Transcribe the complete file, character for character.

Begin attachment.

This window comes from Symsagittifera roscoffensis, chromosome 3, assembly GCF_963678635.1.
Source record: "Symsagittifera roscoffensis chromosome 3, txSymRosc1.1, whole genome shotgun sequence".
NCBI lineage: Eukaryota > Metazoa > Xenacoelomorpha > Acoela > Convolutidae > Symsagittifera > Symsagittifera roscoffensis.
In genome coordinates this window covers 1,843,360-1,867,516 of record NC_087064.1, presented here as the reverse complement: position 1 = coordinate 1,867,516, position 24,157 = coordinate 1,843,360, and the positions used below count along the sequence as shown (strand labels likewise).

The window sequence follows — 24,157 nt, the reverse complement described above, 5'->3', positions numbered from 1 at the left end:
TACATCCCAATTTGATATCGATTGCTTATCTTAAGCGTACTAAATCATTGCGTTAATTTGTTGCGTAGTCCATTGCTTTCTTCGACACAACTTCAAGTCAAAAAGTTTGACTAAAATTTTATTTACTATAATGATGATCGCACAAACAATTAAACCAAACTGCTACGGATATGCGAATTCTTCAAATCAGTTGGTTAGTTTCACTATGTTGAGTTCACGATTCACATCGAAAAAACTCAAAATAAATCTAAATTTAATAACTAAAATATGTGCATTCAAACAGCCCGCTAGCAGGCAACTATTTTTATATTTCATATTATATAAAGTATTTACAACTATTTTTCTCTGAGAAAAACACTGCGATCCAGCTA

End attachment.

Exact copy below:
This window comes from Symsagittifera roscoffensis, chromosome 3, assembly GCF_963678635.1.
Source record: "Symsagittifera roscoffensis chromosome 3, txSymRosc1.1, whole genome shotgun sequence".
NCBI lineage: Eukaryota > Metazoa > Xenacoelomorpha > Acoela > Convolutidae > Symsagittifera > Symsagittifera roscoffensis.
In genome coordinates this window covers 1,843,360-1,867,516 of record NC_087064.1, presented here as the reverse complement: position 1 = coordinate 1,867,516, position 24,157 = coordinate 1,843,360, and the positions used below count along the sequence as shown (strand labels likewise).

The window sequence follows — 24,157 nt, the reverse complement described above, 5'->3', positions numbered from 1 at the left end:
TACATCCCAATTTGATATCGATTGCTTATCTTAAGCGTACTAAATCATTGCGTTAATTTGTTGCGTAGTCCATTGCTTTCTTCGACACAACTTCAAGTCAAAAAGTTTGACTAAAATTTTATTTACTATAATGATGATCGCACAAACAATTAAACCAAACTGCTACGGATATGCGAATTCTTCAAATCAGTTGGTTAGTTTCACTATGTTGAGTTCACGATTCACATCGAAAAAACTCAAAATAAATCTAAATTTAATAACTAAAATATGTGCATTCAAACAGCCCGCTAGCAGGCAACTATTTTTATATTTCATATTATATAAAGTATTTACAACTATTTTTCTCTGAGAAAAACACTGCGATCCAGCTA